When I was a child, my entire family -- on my father's and my mother's side -- lived in the same small town. We gathered for the holidays at my parents' house with two sets of grandparents, uncles, aunts, brothers, sisters, nieces, nephews, and assorted stray friends. The heady aromatic incense of roasting turkey, green-bean casserole, sweet potatoes, pumpkin pie, mincemeat pie, fresh bread, stuffing (no mushrooms, please, we're Midwesterners), and homemade cranberry sauce filled the house from early morning on.
The women worked in the kitchen (this was the pre-revolution, pre-Food Channel 1960s), while the men stayed in the den watching the Lions-Cowboys game, sipping cheap Zinfandel, and salivating. Two tables were set up to handle the hordes -- one in the living room, one in the dining room. After we sat down to eat, sometime in mid-afternoon, my father said grace and we dug in. When it was over, the women cleaned up and the men went back to the game and fell asleep.
That was long ago and far away, it occurs to me now. My children's experiences were different. They mostly grew up in the Northeast and spent their teens in Memphis. Some years, we would all make the journey to one set of in-laws or the other. Some years, we would stay put and celebrate with friends.
Now I'm on the other end of the holiday cycle, happy when one of my adult children or stepchildren makes it to Memphis for a major holiday. And resigned to the realities of travel and distance and jobs and relationships that sometimes make that impossible.
This year, it turns out my children will be elsewhere and I'll miss them, but I like to think at some point during the day they'll raise a glass of Zinfandel (more likely a nice Pinot) to their old man -- and to Thanksgivings past.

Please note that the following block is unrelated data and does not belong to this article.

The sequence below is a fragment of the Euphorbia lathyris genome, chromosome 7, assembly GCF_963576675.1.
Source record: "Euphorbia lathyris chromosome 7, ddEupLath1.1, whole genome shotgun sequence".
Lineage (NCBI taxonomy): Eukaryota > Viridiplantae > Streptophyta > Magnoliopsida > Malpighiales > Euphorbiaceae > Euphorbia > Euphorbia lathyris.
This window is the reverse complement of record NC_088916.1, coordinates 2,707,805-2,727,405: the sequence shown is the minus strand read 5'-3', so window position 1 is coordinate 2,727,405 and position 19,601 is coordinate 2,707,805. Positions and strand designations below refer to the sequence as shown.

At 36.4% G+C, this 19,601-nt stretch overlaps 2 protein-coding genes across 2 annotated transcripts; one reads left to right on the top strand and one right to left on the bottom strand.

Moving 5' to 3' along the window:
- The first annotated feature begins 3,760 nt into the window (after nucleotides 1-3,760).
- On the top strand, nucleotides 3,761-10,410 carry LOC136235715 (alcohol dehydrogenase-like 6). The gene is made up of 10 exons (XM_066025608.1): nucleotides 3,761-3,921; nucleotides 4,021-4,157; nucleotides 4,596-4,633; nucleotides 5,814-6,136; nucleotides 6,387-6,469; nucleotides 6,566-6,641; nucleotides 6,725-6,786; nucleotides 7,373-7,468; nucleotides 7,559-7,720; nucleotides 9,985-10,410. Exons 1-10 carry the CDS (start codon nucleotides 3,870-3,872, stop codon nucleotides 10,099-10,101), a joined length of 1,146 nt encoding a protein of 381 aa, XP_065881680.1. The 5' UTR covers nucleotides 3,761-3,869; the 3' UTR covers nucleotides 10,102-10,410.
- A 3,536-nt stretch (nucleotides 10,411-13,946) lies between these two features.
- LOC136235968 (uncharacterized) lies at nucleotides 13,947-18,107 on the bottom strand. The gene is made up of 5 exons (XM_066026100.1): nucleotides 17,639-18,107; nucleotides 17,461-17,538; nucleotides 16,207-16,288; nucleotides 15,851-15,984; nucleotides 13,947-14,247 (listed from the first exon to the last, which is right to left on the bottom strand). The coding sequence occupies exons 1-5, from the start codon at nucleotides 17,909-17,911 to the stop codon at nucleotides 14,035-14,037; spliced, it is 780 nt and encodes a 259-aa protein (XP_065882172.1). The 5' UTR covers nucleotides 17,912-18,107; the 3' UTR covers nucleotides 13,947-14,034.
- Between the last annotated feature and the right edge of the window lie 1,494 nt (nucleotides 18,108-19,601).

Soon enough, they'll learn time slips by like that muddy river outside my window, and we are powerless in its current. I think that's why the holidays come around every year: to remind us to be thankful for what we have -- and for what we've had. To celebrate with those you love, near and far, and to hold your memories close.
The lady doth protest too much, methinks. — William Shakespeare
Is there such a thing as "bad activism"? I'm asking because I'm seeing a lot of criticism of the folks who are protesting the Memphis Zoo's encroachment onto the Greensward at Overton Park.
It's deep in a November night in Memphis, and I'm awakened by rain. It's coming down hard, sounding like a million pebbles hitting the roof. The gutter I've been meaning to clean is overflowing outside the bedroom window. A flash of lightning illuminates the room, and I do what I've done since I was a boy: count the seconds 'til the thunder rolls. I get almost to 10 before I hear a distant rumble. Two miles or so. Someone else's lightning ...
I'm writing this from the restroom facility at Big Hill Pond State Park in southern McNairy County. On Monday, I commandeered the building, which contains the men's and women's restrooms, some racks of pamphlets, and two vending machines. There's no one here right now, but I plan to stay as long as necessary to protest the fact that the state of Tennessee is run by oppressive know-nothings who wouldn't know small government — or freedom, for that matter — if it bit them on their considerable backsides ...